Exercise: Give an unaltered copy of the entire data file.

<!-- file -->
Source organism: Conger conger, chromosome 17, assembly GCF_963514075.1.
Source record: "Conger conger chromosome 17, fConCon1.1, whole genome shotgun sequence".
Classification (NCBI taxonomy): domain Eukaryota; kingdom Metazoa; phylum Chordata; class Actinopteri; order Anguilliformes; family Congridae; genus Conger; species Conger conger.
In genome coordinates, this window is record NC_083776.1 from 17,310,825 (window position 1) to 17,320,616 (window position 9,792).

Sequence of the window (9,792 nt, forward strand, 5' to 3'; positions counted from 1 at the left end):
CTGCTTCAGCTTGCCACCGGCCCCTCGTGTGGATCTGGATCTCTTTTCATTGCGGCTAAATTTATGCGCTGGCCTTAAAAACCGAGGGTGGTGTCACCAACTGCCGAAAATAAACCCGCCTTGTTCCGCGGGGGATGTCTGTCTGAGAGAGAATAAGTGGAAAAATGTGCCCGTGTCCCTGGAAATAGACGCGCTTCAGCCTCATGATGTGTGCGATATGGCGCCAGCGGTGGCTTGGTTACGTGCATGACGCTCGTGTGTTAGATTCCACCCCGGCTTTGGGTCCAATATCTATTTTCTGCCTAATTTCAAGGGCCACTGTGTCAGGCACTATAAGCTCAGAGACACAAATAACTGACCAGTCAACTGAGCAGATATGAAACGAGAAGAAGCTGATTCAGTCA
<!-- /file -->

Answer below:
Source organism: Conger conger, chromosome 17, assembly GCF_963514075.1.
Source record: "Conger conger chromosome 17, fConCon1.1, whole genome shotgun sequence".
Classification (NCBI taxonomy): domain Eukaryota; kingdom Metazoa; phylum Chordata; class Actinopteri; order Anguilliformes; family Congridae; genus Conger; species Conger conger.
In genome coordinates, this window is record NC_083776.1 from 17,310,825 (window position 1) to 17,320,616 (window position 9,792).

Sequence of the window (9,792 nt, forward strand, 5' to 3'; positions counted from 1 at the left end):
CTGCTTCAGCTTGCCACCGGCCCCTCGTGTGGATCTGGATCTCTTTTCATTGCGGCTAAATTTATGCGCTGGCCTTAAAAACCGAGGGTGGTGTCACCAACTGCCGAAAATAAACCCGCCTTGTTCCGCGGGGGATGTCTGTCTGAGAGAGAATAAGTGGAAAAATGTGCCCGTGTCCCTGGAAATAGACGCGCTTCAGCCTCATGATGTGTGCGATATGGCGCCAGCGGTGGCTTGGTTACGTGCATGACGCTCGTGTGTTAGATTCCACCCCGGCTTTGGGTCCAATATCTATTTTCTGCCTAATTTCAAGGGCCACTGTGTCAGGCACTATAAGCTCAGAGACACAAATAACTGACCAGTCAACTGAGCAGATATGAAACGAGAAGAAGCTGATTCAGTCA